Interim Brexit deal with EU ‘inevitable’ for UK, says former Foreign Office chief

By on 26/10/2016 | Updated on 24/09/2020
Sir Simon Fraser (left), former permanent secretary and head of the Diplomatic Service at the Foreign and Commonwealth Office, pictured with former foreign secretary Philip Hammond (right) at the department's headquarters in London

The UK will need an interim deal with the European Union before it fully leaves the bloc, the UK Foreign & Commonwealth Office’s former civil service chief has said.

Sir Simon Fraser said yesterday that a deal on the two parties’ future economic and political relations would “inevitably” take longer than the two years allowed under Article 50, the formal mechanism through which member states can leave the EU.

Fraser was permanent secretary at the Foreign Office between 2010 and 2015. Speaking at the Institute for Government think tank earlier this week, he said the UK would have to accept that the EU will seek to apply a “price tag” for leaving the union to “discourage others from pursuing the same path”.

“One of the objectives of the EU will be to make it absolutely clear to anybody else considering leaving that that’s not a good idea,” Fraser said. “I’m not a catastrophist, but this is going to be incredibly difficult and complicated and complex and tough as a negotiation. And we are going to have to accept that in terms of our economic relationship with the EU, there will be a price tag.”

Fraser said the prospect of trade negotiations taking longer than two years means the UK will need to negotiate interim measures until they are completed.

He said there had been a lot of “loose talk” in the public arena about the nature of such an arrangement without much focus on detail. “My assumption is what we are talking here is some kind of continuation of our access in the single market based on the current situation,” he said.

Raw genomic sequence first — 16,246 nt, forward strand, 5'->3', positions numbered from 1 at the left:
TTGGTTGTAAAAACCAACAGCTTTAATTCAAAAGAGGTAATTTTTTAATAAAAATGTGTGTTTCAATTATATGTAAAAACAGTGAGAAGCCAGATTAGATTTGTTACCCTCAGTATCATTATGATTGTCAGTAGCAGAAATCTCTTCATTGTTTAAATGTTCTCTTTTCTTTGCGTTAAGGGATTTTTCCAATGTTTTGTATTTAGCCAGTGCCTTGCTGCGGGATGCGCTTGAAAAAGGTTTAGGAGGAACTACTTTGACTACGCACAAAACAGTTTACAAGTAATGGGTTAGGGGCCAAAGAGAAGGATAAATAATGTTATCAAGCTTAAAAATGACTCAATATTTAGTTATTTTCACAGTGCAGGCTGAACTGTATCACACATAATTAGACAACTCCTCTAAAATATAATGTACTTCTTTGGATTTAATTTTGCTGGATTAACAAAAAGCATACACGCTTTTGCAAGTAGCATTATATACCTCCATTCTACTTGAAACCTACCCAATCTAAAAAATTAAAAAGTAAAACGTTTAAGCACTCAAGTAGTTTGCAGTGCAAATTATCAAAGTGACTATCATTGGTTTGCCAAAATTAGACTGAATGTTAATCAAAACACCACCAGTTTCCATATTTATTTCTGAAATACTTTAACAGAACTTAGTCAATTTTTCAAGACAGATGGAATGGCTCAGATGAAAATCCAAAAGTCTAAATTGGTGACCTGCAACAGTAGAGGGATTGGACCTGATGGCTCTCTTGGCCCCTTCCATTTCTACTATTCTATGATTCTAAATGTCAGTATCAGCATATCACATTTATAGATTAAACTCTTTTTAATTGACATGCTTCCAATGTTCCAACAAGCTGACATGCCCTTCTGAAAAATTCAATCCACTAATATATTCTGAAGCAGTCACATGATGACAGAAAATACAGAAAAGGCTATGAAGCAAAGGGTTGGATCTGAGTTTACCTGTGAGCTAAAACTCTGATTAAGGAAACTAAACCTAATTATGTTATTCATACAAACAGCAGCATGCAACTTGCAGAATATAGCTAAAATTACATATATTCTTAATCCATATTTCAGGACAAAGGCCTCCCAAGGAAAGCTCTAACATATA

Fraser highlighted the “great repeal bill”, which will be introduced when Article 50 is triggered, as a possible basis for an interim arrangement as it would transpose EU law into UK law, “giving us the legal basis I assume for continuing that relationship on the basis of the content of existing law”.

As to whether the EU would offer such a deal, Fraser said: “I suspect if I was in a negotiation with the UK, I wouldn’t want to give an early signal that I was going to focus in a concessionary way on an interim agreement too soon. We have to remember that EU will be negotiating in its own interests and they will not be at the table trying to find favourable deals for the UK.

“On the other hand, I do believe it is in their interests that we do avoid an abrupt rupture in the economic and political relationship between us and Europe.”

On the question of parliament’s involvement in the Brexit deal as it takes shape, Fraser said some kind of vote was likely.

“Personally I do not understand how we could go through a multi-year negotiation to determine terms on which we leave the EU without some sort of parliamentary vote on that. If you were in a commercial organisation you would never commit yourself now to accepting the terms of a negotiation on a deal that was going to be finished in two years’ time. So I don’t know how it’s going to be done, but it seems that at a basic level that is a requirement that’s going to be needed.”

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About Ben Willis

Ben Willis is a journalist and editor with a varied background reporting on topics including public policy, the environment, renewable energy and international development. His work has appeared in a variety of national newspapers including the Guardian, Daily Telegraph and Times, as well as numerous specialist business, policy and consumer publications.

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